Sugar Land's Land Use Plan sent back to Land Use Advisory Committee during Dec. 5 council meeting

During a workshop regarding a proposed update to Sugar Land’s Land Use Plan at a Dec. 5 City Council meeting, Mayor Joe Zimmerman recommended the plan return to the Planning and Zoning Commission and Land Use Advisory Committee to better define a 12 percent multifamily housing cap outlined in the plan.

Although the Land Use Plan has many components, the multifamily housing cap has been a main topic of concern and discussion among residents, committee members and council members.

“What we as the city are after here, I think, are really two basic things,” Zimmerman said. “One, we want to attract additional business, and in order to do that we have to attract the people that are going to work at those businesses. The second part ... is the businesses subsidize the residential. The reason we've got a low tax rate is because, quite frankly, we've got the businesses to support that."

The Land Use Advisory Committee has been working on updating the Land Use Plan since its formation in 2013. The finalized plan went before the Planning and Zoning Commission Nov. 14, resulting in a recommendation that the multifamily housing cap be removed.

Zimmerman asked the Land Use Advisory Committee to take another look at the plan to address some components that seem to be missing, such as input from business owners and insight on change in the marketplace from the Urban Land Institute.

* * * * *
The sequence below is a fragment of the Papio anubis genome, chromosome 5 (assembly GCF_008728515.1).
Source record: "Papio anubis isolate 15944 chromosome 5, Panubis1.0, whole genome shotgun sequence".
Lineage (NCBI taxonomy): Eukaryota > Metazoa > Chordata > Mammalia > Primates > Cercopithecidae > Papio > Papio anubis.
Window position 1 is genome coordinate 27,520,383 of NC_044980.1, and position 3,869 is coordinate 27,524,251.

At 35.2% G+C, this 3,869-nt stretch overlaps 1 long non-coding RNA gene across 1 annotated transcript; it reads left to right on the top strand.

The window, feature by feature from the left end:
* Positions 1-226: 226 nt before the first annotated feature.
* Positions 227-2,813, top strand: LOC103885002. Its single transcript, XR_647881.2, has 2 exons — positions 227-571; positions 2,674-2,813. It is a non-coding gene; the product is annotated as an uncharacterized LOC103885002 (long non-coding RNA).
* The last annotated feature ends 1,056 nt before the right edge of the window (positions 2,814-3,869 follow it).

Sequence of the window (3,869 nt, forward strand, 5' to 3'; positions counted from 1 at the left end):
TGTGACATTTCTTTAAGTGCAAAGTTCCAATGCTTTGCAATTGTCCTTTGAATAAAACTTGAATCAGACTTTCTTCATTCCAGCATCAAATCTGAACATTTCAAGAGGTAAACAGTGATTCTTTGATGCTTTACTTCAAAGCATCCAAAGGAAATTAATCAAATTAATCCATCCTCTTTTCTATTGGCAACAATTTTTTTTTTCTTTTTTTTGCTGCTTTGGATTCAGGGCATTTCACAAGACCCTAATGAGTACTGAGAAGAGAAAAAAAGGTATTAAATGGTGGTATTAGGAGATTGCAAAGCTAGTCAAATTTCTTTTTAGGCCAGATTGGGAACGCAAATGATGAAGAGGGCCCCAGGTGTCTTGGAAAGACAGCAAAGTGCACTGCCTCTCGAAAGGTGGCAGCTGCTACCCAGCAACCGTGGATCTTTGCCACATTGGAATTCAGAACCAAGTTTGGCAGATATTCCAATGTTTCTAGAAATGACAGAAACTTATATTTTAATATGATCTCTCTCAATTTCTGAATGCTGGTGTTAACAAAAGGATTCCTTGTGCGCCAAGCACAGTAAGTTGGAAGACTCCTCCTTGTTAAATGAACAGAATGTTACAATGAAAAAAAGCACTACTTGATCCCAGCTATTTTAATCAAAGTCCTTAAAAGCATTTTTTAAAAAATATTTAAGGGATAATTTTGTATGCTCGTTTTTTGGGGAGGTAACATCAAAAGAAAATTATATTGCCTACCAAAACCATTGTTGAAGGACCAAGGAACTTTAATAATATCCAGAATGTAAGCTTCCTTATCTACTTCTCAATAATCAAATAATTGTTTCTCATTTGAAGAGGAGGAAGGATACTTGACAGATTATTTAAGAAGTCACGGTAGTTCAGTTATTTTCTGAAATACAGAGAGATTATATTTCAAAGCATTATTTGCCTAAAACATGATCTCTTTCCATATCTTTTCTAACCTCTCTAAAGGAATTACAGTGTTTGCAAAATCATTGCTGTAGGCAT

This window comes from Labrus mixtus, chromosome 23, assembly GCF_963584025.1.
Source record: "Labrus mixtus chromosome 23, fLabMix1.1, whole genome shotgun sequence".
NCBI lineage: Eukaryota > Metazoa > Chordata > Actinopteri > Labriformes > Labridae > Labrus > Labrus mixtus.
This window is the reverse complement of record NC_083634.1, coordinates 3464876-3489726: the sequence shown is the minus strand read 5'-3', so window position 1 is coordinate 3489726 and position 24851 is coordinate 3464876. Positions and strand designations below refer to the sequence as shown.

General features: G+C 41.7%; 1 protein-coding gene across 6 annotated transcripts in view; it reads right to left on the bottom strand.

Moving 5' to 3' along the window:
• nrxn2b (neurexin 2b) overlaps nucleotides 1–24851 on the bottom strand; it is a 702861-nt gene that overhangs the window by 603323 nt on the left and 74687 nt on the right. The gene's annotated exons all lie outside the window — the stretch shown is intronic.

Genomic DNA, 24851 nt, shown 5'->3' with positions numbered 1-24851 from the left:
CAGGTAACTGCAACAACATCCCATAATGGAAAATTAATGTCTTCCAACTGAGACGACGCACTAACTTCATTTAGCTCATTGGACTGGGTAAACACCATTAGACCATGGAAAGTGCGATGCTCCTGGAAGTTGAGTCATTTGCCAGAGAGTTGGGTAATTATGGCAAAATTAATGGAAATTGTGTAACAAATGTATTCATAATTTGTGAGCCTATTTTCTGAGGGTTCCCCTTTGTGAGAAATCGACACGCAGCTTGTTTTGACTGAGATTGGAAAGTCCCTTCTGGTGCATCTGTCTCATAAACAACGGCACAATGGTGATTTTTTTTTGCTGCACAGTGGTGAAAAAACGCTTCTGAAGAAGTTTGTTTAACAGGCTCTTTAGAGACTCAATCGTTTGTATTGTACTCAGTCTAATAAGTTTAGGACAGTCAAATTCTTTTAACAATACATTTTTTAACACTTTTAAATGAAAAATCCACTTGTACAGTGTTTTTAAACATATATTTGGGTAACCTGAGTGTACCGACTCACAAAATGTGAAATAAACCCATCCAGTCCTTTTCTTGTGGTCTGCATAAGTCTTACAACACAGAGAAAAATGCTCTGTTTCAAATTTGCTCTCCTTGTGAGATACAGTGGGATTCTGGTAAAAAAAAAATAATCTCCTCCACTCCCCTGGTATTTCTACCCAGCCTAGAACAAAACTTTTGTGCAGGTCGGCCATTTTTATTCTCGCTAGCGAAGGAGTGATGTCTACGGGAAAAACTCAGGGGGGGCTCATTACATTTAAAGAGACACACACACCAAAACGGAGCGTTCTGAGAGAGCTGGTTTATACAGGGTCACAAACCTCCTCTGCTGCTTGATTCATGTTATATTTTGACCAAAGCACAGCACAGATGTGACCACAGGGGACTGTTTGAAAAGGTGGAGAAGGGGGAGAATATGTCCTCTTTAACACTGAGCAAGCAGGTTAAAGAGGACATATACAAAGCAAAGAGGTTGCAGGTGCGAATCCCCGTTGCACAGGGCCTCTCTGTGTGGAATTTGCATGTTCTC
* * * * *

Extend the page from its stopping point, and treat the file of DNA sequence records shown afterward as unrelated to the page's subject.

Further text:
“We haven’t heard from the business community,” Zimmerman said. “I think that’s a significant component. We’ve all tried to determine what the business community wants—I think we [need to] just go ask them.”

Debby Coffman, Land Use Advisory Committee co-chair, said she thinks one major challenge Sugar Land faces when it comes to updating the Land Use Plan is the limited amount of space the city has left couples with rising land values.

“When we’re trying to attract the younger person, when we’re trying to perhaps have housing for our police officers and teachers, and then we turn and say to the developers [build] whatever is market-driven, and he says the only thing that’s market driven for me is a one bedroom unit at $1,500 a month, then I think we have to accept the fact that we might be at an impasse on being able to offer that,” Coffman said.

The next Sugar Land City Council meeting will be held Dec. 19. However, no deadline has been set for when the plan must be presented to council again.The Planning and Zoning Commission meets again Dec. 12.
By Beth Marshall
Born and raised in Montgomery County, Beth Marshall graduated from The University of Texas at San Antonio in 2015 with a bachelor's degree in communication and a minor in business. Originally hired as a reporter for The Woodlands edition in 2016, she became editor of the Sugar Land/Missouri City edition in October 2017.


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